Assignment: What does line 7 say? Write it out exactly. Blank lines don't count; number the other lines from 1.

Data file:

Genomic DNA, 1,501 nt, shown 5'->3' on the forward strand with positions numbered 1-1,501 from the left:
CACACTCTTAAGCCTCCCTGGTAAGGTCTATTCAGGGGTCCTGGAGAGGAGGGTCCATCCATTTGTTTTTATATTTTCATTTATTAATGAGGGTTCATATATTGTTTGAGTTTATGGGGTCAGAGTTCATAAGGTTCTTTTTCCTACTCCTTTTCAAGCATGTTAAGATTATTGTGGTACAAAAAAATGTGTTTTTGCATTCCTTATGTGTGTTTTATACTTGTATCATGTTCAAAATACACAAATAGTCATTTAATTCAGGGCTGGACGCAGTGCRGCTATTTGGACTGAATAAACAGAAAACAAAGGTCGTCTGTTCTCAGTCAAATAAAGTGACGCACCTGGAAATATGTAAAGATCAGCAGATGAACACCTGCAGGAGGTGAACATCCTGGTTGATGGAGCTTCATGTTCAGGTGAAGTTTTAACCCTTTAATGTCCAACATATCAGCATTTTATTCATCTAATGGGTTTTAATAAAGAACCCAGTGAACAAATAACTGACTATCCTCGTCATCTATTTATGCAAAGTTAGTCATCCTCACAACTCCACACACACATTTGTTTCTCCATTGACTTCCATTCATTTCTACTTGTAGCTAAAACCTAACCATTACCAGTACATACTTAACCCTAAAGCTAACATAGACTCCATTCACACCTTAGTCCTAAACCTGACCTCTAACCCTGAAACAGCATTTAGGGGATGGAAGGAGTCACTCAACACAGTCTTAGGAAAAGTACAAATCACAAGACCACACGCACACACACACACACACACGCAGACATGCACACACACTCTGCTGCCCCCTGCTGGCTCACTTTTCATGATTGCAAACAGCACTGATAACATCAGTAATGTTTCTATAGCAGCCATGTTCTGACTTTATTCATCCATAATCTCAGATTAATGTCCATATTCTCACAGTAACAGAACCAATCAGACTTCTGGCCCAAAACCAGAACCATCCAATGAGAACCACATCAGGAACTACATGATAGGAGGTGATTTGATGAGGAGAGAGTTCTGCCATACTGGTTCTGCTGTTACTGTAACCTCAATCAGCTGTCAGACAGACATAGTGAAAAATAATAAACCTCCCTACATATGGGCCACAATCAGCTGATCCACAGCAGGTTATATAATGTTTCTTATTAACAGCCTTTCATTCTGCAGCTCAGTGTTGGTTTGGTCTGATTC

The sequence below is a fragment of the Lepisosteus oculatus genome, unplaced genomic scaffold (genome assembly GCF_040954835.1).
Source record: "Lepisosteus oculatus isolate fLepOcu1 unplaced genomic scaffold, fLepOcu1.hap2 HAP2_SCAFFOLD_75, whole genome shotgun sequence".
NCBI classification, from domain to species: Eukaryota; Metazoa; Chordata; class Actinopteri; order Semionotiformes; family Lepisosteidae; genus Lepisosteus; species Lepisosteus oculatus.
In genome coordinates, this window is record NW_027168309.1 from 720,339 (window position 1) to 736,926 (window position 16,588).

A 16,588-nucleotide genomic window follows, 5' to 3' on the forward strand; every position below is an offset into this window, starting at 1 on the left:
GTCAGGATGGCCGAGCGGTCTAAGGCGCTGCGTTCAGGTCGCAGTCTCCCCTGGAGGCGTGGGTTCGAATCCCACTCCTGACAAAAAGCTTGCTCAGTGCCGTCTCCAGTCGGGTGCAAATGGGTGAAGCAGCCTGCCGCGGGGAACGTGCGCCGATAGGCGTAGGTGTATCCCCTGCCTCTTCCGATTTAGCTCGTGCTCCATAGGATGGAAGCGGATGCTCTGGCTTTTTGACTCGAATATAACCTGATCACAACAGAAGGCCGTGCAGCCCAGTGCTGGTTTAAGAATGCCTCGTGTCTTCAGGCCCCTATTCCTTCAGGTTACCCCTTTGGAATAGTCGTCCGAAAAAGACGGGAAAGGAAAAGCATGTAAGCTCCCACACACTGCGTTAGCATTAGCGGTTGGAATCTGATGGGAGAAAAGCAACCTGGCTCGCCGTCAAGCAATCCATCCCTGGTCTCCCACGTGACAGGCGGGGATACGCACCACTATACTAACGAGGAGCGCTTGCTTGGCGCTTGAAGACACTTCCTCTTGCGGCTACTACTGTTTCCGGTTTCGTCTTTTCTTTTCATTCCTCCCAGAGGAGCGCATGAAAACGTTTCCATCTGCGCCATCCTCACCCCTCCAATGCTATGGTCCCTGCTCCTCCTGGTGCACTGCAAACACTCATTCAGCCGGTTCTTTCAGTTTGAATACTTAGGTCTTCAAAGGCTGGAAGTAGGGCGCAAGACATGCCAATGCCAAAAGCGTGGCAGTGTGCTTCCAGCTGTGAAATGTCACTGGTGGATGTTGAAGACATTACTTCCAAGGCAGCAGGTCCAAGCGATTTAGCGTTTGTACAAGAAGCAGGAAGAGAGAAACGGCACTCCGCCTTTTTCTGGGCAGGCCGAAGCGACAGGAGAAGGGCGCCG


A 16,588-nucleotide genomic window follows, 5' to 3' on the forward strand; every position below is an offset into this window, starting at 1 on the left: